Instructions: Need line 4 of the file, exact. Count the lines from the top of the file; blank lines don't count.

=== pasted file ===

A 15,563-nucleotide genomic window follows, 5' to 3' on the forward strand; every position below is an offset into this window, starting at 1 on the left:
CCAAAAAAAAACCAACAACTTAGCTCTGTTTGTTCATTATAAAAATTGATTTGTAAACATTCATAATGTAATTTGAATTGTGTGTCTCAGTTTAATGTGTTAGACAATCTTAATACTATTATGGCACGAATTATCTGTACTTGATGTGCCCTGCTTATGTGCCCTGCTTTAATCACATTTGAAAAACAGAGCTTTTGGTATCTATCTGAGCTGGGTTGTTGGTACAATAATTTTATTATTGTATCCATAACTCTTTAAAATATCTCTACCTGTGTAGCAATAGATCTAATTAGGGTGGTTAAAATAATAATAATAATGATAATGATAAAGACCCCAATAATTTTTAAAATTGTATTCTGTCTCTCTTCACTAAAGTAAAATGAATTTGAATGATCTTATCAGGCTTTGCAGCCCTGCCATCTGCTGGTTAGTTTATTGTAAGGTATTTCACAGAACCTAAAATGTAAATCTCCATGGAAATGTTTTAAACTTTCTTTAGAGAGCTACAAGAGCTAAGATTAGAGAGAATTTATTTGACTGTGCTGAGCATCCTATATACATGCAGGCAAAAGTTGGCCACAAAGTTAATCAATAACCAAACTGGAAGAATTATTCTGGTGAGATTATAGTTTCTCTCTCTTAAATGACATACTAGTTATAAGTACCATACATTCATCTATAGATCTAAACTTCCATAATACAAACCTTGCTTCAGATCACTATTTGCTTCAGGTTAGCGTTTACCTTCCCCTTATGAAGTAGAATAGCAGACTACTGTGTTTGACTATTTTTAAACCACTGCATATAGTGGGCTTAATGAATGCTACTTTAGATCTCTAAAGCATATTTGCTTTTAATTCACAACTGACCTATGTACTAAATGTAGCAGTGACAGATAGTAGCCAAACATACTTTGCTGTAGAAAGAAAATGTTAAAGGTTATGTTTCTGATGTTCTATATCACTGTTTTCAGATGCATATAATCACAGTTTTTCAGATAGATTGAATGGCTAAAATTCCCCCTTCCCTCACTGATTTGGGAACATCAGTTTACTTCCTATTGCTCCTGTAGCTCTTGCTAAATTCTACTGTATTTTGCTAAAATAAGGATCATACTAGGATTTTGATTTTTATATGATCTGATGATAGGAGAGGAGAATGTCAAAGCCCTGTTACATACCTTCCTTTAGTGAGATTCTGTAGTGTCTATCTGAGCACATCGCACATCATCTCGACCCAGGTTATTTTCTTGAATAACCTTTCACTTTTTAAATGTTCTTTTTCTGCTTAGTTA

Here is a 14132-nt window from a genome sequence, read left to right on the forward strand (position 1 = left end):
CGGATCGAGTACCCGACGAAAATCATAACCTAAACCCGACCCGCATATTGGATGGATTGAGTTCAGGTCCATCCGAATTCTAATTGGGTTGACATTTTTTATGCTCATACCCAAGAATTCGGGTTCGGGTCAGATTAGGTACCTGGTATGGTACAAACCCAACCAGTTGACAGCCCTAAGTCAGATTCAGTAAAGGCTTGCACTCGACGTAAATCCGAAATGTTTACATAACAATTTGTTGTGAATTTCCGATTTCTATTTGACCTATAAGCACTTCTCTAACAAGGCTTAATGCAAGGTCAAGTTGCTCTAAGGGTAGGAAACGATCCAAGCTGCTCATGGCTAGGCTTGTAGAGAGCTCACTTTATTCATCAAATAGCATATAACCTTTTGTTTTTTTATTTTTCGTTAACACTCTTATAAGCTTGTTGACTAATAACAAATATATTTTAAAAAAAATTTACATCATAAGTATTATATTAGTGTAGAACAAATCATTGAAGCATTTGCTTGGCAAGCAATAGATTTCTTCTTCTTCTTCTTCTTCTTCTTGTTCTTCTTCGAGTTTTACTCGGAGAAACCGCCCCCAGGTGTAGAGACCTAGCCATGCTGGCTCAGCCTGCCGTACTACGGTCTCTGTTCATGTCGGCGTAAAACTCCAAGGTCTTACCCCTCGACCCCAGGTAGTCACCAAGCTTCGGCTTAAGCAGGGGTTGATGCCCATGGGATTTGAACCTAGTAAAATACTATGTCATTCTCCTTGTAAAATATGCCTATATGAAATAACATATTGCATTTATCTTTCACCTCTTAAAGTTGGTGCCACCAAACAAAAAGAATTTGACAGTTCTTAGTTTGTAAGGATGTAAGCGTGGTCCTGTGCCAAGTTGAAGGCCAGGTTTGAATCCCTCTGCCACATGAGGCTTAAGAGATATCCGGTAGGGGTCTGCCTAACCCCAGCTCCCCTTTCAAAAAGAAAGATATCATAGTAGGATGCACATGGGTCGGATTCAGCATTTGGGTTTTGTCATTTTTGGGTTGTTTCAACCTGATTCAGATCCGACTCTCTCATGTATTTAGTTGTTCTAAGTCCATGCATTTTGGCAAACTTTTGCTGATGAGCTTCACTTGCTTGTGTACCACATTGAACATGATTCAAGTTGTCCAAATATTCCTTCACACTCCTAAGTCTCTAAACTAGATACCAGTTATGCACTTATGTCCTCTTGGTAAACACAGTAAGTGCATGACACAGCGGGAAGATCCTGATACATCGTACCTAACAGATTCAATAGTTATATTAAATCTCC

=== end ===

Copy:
CGGATCGAGTACCCGACGAAAATCATAACCTAAACCCGACCCGCATATTGGATGGATTGAGTTCAGGTCCATCCGAATTCTAATTGGGTTGACATTTTTTATGCTCATACCCAAGAATTCGGGTTCGGGTCAGATTAGGTACCTGGTATGGTACAAACCCAACCAGTTGACAGCCCTAAGTCAGATTCAGTAAAGGCTTGCACTCGACGTAAATCCGAAATGTTTACATAACAATTTGTTGTGAATTTCCGATTTCTATTTGACCTATAAGCACTTCTCTAACAAGGCTTAATGCAAGGTCAAGTTGCTCTAAGGGTAGGAAACGATCCAAGCTGCTCATGGCTAGGCTTGTAGAGAGCTCACTTTATTCATCAAATAGCATATAACCTTTTGTTTTTTTATTTTTCGTTAACACTCTTATAAGCTTGTTGACTAATAACAAATATATTTTAAAAAAAATTTACATCATAAGTATTATATTAGTGTAGAACAAATCATTGAAGCATTTGCTTGGCAAGCAATAGATTTCTTCTTCTTCTTCTTCTTCTTCTTGTTCTTCTTCGAGTTTTACTCGGAGAAACCGCCCCCAGGTGTAGAGACCTAGCCATGCTGGCTCAGCCTGCCGTACTACGGTCTCTGTTCATGTCGGCGTAAAACTCCAAGGTCTTACCCCTCGACCCCAGGTAGTCACCAAGCTTCGGCTTAAGCAGGGGTTGATGCCCATGGGATTTGAACCTAGTAAAATACTATGTCATTCTCCTTGTAAAATATGCCTATATGAAATAACATATTGCATTTATCTTTCACCTCTTAAAGTTGGTGCCACCAAACAAAAAGAATTTGACAGTTCTTAGTTTGTAAGGATGTAAGCGTGGTCCTGTGCCAAGTTGAAGGCCAGGTTTGAATCCCTCTGCCACATGAGGCTTAAGAGATATCCGGTAGGGGTCTGCCTAACCCCAGCTCCCCTTTCAAAAAGAAAGATATCATAGTAGGATGCACATGGGTCGGATTCAGCATTTGGGTTTTGTCATTTTTGGGTTGTTTCAACCTGATTCAGATCCGACTCTCTCATGTATTTAGTTGTTCTAAGTCCATGCATTTTGGCAAACTTTTGCTGATGAGCTTCACTTGCTTGTGTACCACATTGAACATGATTCAAGTTGTCCAAATATTCCTTCACACTCCTAAGTCTCTAAACTAGATACCAGTTATGCACTTATGTCCTCTTGGTAAACACAGTAAGTGCATGACACAGCGGGAAGATCCTGATACATCGTACCTAACAGATTCAATAGTTATATTAAATCTCC